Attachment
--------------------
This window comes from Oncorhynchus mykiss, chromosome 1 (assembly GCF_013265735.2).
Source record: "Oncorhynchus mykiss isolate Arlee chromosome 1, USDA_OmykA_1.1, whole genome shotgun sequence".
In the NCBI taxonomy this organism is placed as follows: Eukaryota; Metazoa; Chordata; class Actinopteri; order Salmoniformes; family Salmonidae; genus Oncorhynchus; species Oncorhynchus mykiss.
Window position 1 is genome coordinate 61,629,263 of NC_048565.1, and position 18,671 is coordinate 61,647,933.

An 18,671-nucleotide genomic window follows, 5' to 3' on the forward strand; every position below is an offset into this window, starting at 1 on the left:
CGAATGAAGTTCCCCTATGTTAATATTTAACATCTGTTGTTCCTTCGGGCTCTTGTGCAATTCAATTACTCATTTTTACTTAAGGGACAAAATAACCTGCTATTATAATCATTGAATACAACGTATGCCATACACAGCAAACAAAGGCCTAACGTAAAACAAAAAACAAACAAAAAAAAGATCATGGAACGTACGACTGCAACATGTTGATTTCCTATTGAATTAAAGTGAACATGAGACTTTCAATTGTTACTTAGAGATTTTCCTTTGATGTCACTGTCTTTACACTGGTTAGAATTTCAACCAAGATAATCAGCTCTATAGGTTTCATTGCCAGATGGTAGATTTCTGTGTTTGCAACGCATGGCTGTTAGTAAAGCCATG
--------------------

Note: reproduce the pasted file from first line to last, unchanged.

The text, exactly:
This window comes from Oncorhynchus mykiss, chromosome 1 (assembly GCF_013265735.2).
Source record: "Oncorhynchus mykiss isolate Arlee chromosome 1, USDA_OmykA_1.1, whole genome shotgun sequence".
In the NCBI taxonomy this organism is placed as follows: Eukaryota; Metazoa; Chordata; class Actinopteri; order Salmoniformes; family Salmonidae; genus Oncorhynchus; species Oncorhynchus mykiss.
Window position 1 is genome coordinate 61,629,263 of NC_048565.1, and position 18,671 is coordinate 61,647,933.

An 18,671-nucleotide genomic window follows, 5' to 3' on the forward strand; every position below is an offset into this window, starting at 1 on the left:
CGAATGAAGTTCCCCTATGTTAATATTTAACATCTGTTGTTCCTTCGGGCTCTTGTGCAATTCAATTACTCATTTTTACTTAAGGGACAAAATAACCTGCTATTATAATCATTGAATACAACGTATGCCATACACAGCAAACAAAGGCCTAACGTAAAACAAAAAACAAACAAAAAAAAGATCATGGAACGTACGACTGCAACATGTTGATTTCCTATTGAATTAAAGTGAACATGAGACTTTCAATTGTTACTTAGAGATTTTCCTTTGATGTCACTGTCTTTACACTGGTTAGAATTTCAACCAAGATAATCAGCTCTATAGGTTTCATTGCCAGATGGTAGATTTCTGTGTTTGCAACGCATGGCTGTTAGTAAAGCCATG